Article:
Most weddings in north India take place between October and March, when the hot summers give way to the cool of autumn and spring and the cold of the winter months.
Nothing perhaps announces the wedding season in India – or indeed the latest in bridal trends — better than the crammed lanes of Chandni Chowk. As winter sets in over the capital, the preferred time to get married across the plains of north India, the packed streets of the historic Old Delhi market get a little more crowded with hundreds of brides-to-be from the city and beyond thronging shops to find the right ‘lehenga’ for their big day. It could be silk, satin or even leather, designer rip-off or original, painstakingly embroidered by hand or machine-made, minimalistic or ornate, running into thousands and maybe several lakhs… if you want it, you get it in Chandni Chowk, the market where tradition and commerce go hand in hand. “While weddings in India take place round the year, the rush picks up around August and peaks about now,” said Vivek Kumar, a manager at a retail outlet selling lehengas created under the designer label of Aditya and Mohit. Most weddings in north India take place between October and March, when the hot summers give way to the cool of autumn and spring and the cold of the winter months.
Even with the ongoing redevelopment project in the area that has rendered the footpaths even narrower, Chandni Chowk is still evidently the place to be if you are wedding shopping. The market is known for its near accurate replicas of lehengas made by celebrity designers such as Sabyasachi Mukherji, Manish Malhotra and Falguni Shane Peacock, as well as those worn by actors in Bollywood films. The wedding trousseaus of both Delhi-based Bhavna Tuteja and Gurgaon-based Sonam Awasthi, for instance, were inspired from Sabyasachi outfits. Tuteja’s golden lehenga cost her Rs 80,000, a fraction of what an original Sabyasachi is priced at. “You get a lot of variety and the prices compared to places like Shahpur Jat or South Extension are reasonable. Designer lehengas cost lakhs, but not everybody can afford that,” the 31-year-old said.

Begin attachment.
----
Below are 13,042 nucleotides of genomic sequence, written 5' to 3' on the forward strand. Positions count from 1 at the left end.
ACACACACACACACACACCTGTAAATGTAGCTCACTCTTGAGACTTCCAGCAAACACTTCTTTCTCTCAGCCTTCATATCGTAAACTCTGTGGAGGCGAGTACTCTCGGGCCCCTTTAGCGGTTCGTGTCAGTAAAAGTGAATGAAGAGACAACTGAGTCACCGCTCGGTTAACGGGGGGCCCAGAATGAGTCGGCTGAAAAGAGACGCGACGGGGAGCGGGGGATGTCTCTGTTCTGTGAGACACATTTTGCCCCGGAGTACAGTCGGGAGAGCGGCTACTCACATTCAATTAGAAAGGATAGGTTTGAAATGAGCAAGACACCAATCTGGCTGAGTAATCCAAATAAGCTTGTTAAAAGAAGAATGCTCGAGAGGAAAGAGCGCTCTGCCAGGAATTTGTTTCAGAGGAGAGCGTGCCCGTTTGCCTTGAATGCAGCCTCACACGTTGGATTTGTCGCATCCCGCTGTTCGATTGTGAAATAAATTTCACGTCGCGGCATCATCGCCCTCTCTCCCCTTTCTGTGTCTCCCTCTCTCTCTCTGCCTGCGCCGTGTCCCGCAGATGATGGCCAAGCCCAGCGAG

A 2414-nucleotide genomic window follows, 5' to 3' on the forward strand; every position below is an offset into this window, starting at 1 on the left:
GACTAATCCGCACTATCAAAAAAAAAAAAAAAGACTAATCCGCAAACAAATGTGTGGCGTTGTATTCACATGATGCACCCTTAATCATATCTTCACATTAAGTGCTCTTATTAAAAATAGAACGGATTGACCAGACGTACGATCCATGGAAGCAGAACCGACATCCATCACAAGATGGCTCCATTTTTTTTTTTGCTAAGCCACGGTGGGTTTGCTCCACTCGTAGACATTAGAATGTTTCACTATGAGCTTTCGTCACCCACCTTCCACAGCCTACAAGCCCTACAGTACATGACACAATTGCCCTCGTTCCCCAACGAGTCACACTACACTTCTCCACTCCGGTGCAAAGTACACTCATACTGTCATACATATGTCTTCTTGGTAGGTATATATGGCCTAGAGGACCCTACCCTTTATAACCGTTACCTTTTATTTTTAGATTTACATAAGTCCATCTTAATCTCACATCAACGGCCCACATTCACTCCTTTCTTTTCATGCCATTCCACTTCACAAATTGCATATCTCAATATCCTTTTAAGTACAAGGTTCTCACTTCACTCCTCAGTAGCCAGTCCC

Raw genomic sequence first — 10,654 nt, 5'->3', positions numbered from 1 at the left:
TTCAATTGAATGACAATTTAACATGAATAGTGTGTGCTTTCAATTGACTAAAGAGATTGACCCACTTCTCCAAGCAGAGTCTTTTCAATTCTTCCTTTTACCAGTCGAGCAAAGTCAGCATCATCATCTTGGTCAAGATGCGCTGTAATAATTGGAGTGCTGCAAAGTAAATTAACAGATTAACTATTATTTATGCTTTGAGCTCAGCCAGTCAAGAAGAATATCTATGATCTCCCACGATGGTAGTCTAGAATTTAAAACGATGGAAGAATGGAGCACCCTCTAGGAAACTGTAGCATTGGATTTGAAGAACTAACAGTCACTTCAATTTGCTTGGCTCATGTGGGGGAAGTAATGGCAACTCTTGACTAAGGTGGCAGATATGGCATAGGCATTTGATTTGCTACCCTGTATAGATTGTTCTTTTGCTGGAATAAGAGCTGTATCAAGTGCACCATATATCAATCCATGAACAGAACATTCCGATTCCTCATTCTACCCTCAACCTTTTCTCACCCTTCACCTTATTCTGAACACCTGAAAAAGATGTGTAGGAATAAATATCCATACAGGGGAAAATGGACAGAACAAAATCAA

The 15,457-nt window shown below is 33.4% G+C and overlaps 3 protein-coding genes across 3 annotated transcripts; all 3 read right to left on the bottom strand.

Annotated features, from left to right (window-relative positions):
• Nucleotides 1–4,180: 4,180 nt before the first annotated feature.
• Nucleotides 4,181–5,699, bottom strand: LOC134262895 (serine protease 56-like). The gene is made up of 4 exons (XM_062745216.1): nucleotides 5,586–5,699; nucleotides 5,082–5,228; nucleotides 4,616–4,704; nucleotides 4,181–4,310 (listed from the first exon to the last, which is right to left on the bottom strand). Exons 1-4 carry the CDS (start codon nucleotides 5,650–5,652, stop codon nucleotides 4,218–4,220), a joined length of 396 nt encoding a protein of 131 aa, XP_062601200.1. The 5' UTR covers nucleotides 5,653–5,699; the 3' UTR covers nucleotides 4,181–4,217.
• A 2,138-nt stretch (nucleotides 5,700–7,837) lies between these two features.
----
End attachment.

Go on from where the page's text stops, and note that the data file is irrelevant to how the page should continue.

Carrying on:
Her lehenga, which she picked out after trying out at least 20 outfits, came with an intricately embroidered skirt, paired with a heavily embellished blouse and a net dupatta. Awasthi went for a traditional red lehenga, with golden floral motifs, also a Sabyasachi rip-off. “Chandni Chowk is special because you get many options in your budget,” she said. There are ‘Chandni Chowk originals’ too. A two kilometre walk from gate 3 of the Chandni Chowk metro station leads to the unmissable three-storey Dalmia Fashions by Aditya and Mohit that stands just around the corner from the traffic intersection.
One might have to push through crowds to reach the shop, but once inside it’s as chic and contemporary as an upscale designer studio in south Delhi. There are rows of bridal lehengas on display in colours both traditional, think shades of reds, golden and fuschia, and offbeat, such as ice-blue, champagne, pistachio, dusky peach and lilac. Kumar said they have lehengas that start at Rs 90,000 and go as high as Rs 5 lakh, all hand embroidered and created under the designer label of Aditya and Mohit. The lehengas are all custom-made and orders need to be placed at least two months in advance. Across the street is Gautam Chhabra’s CTC group that has been in the business since 1963.
More traditional in its set-up as well as its collection, the shop has mattresses spread across the floor on which lay piles of lehengas as multiple shopkeepers show outfit after outfit for customers to make their pick. Floor manager Manju explained that bridal lehengas are either machine-made or handmade. It’s not very difficult to spot the difference. Machine-made lehengas which range from Rs 10,000-30,000, are recognisable in their dense symmetrical embroideries. Hand-embroidered ones, which cost upwards of Rs 30,000, are more elegant and unique in their design. It’s a labour intensive business. “For hand embroidered lehengas, a single kali (vertical panels put together to create the flare) needs 15-20 artisans,” Manju said.
While the trade of selling designer replicas has been going on in Old Delhi for years now, the Indian fashion industry is unhappy about the “outright cheating”. “It is difficult to create and easy to replicate,” said Suni Sethi, president of the Fashion Design Council Of India. “This is a grave problem. Unscrupulous sellers employ workers to blatantly copy a work of a designer, who has put in a lot of hard work in R&D, and creativity. “Nobody has the right to use the name of a brand that a designer has spent 20-30 years to create,” Sethi told PTI. Sethi blamed not just the sellers engaging in this “business of fakes”, but also customers. “Customers, even those who can afford an original, choose a copy because of the mentality of saving a few bucks,” Sethi said.
While the Chandni Chowk market is abuzz with wedding shoppers, it is not untouched by the economic slowdown. Sales have plummeted, and shops are compelled to bring down the prices. Jatin Arora, director of Sunehree, said sales had gone down by 30 per cent. “People who would have paid Rs 3 lakh for a lehenga have now capped their budgets at Rs 1.5 lakh,” said Kumar from Dalmia Fashions. But budget crunch is hardly an excuse for a bride to not have her big fat Indian wedding. So, get going because great designs are available only till stocks last.